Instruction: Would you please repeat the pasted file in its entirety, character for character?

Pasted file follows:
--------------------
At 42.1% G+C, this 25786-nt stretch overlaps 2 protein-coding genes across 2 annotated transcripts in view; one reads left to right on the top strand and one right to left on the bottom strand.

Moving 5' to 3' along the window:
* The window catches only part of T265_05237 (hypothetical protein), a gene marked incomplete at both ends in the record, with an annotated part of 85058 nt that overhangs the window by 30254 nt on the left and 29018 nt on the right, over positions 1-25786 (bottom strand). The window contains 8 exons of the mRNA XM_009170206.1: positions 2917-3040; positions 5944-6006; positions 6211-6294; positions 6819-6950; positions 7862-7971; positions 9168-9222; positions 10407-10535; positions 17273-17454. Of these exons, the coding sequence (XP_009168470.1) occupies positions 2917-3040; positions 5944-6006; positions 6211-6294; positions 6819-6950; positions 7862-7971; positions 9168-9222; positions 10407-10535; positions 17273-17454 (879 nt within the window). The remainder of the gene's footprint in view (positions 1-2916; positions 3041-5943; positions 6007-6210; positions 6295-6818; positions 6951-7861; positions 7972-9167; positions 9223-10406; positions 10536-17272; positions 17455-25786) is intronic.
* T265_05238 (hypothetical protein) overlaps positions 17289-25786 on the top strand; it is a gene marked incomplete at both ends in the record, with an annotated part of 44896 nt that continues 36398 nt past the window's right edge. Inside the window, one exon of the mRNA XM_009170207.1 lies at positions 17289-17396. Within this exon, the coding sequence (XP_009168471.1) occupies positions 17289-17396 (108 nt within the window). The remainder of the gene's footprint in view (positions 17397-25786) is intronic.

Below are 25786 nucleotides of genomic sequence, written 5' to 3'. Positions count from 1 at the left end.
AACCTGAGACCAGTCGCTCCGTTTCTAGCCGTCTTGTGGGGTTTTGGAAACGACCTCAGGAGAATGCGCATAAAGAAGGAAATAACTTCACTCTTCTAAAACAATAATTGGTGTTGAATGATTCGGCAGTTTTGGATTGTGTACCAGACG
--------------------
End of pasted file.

At 42.1% G+C, this 25786-nt stretch overlaps 2 protein-coding genes across 2 annotated transcripts in view; one reads left to right on the top strand and one right to left on the bottom strand.

Moving 5' to 3' along the window:
* The window catches only part of T265_05237 (hypothetical protein), a gene marked incomplete at both ends in the record, with an annotated part of 85058 nt that overhangs the window by 30254 nt on the left and 29018 nt on the right, over positions 1-25786 (bottom strand). The window contains 8 exons of the mRNA XM_009170206.1: positions 2917-3040; positions 5944-6006; positions 6211-6294; positions 6819-6950; positions 7862-7971; positions 9168-9222; positions 10407-10535; positions 17273-17454. Of these exons, the coding sequence (XP_009168470.1) occupies positions 2917-3040; positions 5944-6006; positions 6211-6294; positions 6819-6950; positions 7862-7971; positions 9168-9222; positions 10407-10535; positions 17273-17454 (879 nt within the window). The remainder of the gene's footprint in view (positions 1-2916; positions 3041-5943; positions 6007-6210; positions 6295-6818; positions 6951-7861; positions 7972-9167; positions 9223-10406; positions 10536-17272; positions 17455-25786) is intronic.
* T265_05238 (hypothetical protein) overlaps positions 17289-25786 on the top strand; it is a gene marked incomplete at both ends in the record, with an annotated part of 44896 nt that continues 36398 nt past the window's right edge. Inside the window, one exon of the mRNA XM_009170207.1 lies at positions 17289-17396. Within this exon, the coding sequence (XP_009168471.1) occupies positions 17289-17396 (108 nt within the window). The remainder of the gene's footprint in view (positions 17397-25786) is intronic.

Below are 25786 nucleotides of genomic sequence, written 5' to 3'. Positions count from 1 at the left end.
AACCTGAGACCAGTCGCTCCGTTTCTAGCCGTCTTGTGGGGTTTTGGAAACGACCTCAGGAGAATGCGCATAAAGAAGGAAATAACTTCACTCTTCTAAAACAATAATTGGTGTTGAATGATTCGGCAGTTTTGGATTGTGTACCAGACG